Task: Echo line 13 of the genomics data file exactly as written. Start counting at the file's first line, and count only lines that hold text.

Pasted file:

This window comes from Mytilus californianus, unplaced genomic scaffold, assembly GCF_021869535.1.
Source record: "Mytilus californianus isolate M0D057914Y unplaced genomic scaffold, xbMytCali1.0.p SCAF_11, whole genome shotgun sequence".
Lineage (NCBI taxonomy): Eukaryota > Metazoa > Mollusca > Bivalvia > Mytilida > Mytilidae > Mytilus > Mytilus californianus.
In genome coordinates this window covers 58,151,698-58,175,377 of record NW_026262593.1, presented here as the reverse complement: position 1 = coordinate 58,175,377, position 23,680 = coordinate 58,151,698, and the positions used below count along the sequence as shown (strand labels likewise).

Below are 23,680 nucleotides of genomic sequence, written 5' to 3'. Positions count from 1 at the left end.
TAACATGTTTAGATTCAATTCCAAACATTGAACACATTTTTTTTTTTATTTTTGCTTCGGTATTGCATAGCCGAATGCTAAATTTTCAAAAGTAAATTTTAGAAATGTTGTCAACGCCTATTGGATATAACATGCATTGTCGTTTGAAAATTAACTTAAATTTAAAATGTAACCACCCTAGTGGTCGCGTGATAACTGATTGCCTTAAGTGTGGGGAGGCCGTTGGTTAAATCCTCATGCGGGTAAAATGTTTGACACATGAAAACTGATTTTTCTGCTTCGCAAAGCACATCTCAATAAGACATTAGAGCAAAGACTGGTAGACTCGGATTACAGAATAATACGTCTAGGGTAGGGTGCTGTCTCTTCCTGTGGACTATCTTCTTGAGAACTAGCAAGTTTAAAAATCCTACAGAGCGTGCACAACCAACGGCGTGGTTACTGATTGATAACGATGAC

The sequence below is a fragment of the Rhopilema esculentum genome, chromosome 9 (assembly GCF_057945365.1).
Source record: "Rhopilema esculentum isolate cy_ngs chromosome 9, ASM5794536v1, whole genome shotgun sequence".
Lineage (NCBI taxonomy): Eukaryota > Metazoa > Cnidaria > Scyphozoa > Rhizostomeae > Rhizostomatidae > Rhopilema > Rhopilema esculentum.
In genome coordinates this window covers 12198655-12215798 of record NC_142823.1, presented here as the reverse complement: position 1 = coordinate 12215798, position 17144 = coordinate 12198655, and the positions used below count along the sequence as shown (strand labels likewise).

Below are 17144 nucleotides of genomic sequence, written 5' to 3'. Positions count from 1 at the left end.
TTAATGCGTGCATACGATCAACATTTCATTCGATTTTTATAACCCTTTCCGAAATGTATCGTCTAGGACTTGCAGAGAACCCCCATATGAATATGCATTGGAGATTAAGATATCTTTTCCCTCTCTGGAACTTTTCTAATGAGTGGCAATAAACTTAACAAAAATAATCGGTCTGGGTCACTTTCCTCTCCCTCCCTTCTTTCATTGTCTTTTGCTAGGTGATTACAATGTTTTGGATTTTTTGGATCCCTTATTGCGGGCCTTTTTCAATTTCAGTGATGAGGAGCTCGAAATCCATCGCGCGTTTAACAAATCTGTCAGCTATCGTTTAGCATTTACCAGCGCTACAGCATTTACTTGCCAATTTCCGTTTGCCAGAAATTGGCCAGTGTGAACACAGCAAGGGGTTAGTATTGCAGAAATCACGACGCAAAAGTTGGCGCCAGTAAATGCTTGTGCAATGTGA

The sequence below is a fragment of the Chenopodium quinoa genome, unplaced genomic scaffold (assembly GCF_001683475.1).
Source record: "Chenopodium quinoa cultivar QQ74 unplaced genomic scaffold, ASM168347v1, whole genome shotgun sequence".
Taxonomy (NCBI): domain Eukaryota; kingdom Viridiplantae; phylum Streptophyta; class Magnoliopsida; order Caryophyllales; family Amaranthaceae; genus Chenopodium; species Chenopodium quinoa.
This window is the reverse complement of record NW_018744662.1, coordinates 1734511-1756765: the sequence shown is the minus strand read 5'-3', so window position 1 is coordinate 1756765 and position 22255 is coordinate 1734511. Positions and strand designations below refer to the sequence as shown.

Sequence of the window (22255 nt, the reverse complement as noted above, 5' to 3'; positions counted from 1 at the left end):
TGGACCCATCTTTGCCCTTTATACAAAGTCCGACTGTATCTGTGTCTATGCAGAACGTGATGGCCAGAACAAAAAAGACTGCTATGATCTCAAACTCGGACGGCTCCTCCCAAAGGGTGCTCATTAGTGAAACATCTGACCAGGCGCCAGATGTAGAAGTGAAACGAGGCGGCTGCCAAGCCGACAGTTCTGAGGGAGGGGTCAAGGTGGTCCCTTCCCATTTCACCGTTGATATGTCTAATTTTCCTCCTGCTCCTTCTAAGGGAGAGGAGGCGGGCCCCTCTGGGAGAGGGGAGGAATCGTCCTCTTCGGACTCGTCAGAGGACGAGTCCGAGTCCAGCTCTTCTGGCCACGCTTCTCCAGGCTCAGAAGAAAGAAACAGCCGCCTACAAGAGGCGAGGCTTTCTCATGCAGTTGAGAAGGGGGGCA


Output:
The sequence below is a fragment of the Chenopodium quinoa genome, unplaced genomic scaffold (assembly GCF_001683475.1).